Charles Francis Feeney was a billionaire. You might not know of him, but you may have visited one of his worldwide Duty Free Shoppers, stores he co-founded in 1960, or heard of General Atlantic, a private equity firm he founded in 1980 that now has $84 billion in assets under management. They helped him generate tremendous wealth which, at his earning peak, was reportedly $8 billion. A few years ago, he accomplished another tremendous goal: he gave it all away.
All but $2 million of Feeney’s wealth, which he held back for his and his wife’s retirement, has been funneled through his Atlantic Philanthropies collection of foundations. And he did it largely without the fanfare that many major donors make for themselves. (He’s been nicknamed “the James Bond of Philanthropy” for his worldwide anonymous giving.)
Feeney practiced “giving while living,” spending his life giving away his money rather than handing it off after his death. While there’s prudence in saving and investing, locking money away in trusts for future generations, we can all recognize there are many who need help now.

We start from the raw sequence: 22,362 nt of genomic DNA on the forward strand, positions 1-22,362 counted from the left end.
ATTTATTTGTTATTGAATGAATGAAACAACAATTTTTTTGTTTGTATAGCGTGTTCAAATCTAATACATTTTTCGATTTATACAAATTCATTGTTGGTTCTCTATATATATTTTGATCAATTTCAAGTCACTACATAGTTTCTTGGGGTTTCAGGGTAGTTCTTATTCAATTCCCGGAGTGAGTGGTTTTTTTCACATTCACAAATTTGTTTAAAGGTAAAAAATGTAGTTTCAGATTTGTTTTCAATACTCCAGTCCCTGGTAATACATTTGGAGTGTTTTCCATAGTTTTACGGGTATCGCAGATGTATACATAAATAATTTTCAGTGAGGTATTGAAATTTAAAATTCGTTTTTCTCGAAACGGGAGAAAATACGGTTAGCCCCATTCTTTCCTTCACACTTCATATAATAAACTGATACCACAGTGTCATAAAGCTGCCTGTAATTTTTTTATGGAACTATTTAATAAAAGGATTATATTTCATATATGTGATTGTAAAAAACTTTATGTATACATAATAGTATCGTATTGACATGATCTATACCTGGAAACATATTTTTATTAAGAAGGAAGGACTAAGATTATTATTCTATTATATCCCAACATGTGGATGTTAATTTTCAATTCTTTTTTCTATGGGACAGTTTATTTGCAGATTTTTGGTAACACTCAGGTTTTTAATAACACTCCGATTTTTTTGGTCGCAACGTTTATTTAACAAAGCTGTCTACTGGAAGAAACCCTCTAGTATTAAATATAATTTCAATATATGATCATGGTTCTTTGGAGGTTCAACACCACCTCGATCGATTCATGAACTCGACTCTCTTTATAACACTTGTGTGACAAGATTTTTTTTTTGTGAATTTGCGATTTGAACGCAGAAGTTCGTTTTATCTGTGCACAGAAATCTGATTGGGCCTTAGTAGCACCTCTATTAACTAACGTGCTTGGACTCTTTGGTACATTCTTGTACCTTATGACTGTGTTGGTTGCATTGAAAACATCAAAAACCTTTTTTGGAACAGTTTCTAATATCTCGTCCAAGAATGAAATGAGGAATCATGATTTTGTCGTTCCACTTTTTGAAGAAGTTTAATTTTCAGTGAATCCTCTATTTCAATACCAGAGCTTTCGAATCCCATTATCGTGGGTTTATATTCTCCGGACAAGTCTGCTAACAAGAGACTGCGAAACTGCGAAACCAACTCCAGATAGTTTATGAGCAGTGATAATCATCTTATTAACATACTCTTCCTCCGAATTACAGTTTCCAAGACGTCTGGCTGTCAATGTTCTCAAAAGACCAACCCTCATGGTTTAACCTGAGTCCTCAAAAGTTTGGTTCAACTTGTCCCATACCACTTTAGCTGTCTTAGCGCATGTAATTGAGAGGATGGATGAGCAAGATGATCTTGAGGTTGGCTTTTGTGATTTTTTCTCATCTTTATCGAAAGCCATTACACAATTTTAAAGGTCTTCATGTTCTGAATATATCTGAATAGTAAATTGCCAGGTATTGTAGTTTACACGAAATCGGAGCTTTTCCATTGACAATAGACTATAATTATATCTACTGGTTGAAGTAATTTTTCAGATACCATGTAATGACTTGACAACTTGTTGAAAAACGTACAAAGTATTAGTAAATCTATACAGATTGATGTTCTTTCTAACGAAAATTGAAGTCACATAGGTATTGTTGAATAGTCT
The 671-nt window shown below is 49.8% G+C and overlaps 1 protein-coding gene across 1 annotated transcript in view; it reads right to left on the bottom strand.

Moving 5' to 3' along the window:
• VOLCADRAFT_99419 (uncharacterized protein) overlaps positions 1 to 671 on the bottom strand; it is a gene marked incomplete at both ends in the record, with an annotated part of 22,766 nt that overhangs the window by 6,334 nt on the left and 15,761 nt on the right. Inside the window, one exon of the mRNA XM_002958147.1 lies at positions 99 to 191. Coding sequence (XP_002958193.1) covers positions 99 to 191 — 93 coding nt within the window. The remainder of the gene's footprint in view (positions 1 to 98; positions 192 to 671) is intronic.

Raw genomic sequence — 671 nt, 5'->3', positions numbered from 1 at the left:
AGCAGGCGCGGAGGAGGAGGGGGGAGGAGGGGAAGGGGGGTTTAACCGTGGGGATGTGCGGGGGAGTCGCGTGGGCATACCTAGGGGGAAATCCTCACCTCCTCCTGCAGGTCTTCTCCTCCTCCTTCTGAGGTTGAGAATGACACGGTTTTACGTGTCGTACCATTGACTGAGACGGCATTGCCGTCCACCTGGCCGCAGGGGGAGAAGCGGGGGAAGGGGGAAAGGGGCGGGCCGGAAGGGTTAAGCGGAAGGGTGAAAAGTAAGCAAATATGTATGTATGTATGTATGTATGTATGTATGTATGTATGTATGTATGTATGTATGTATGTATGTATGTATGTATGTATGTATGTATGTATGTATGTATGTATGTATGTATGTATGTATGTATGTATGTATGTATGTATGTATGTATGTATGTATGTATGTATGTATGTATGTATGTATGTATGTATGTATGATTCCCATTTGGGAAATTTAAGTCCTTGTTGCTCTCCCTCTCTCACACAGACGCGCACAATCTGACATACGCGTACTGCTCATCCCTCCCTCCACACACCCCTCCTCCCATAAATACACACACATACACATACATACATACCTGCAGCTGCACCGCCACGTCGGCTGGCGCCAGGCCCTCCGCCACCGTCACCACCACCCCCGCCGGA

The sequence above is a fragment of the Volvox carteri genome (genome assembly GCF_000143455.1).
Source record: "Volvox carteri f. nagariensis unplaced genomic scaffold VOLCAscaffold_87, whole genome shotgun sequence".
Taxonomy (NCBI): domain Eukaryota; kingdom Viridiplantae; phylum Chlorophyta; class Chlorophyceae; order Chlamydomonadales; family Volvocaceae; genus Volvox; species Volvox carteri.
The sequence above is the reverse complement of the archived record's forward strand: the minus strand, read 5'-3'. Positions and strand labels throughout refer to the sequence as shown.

And beyond helping groups and individuals with direct donations, your philanthropic acts could be inspirational to others. Feeney’s story of giving reportedly influenced Bill Gates and Warren Buffet to launch the Giving Pledge, which they created to convince the world’s wealthiest people to give away half of their fortunes before their deaths. As of December 2021, it has 231 pledges.
But even through incredible, life-altering wealth, and now the celebration of his charity, the former billionaire has stayed humble. When a reporter from Forbes visited Feeney at his rented San Francisco apartment, he wrote that he found inside on a plain wooden table a small Lucite plaque recognizing the now-90-year-old Feeney’s tremendous accomplishment. It read simply: “Congratulations to Chuck Feeney for $8 billion of philanthropic giving.”
Maybe Feeney’s story can help you see your wealth in another way. Rather than asking how much you should donate, ask how much you really need to keep. It’s not necessary to reach Feeney’s level of wealth to give as he has. Whatever you’re able to do, consider how you’ll apply it to helping those around you. Sometimes just a small gift makes a big difference to someone in need. ●
Fred Koury is President and CEO of Smart Business Network Inc.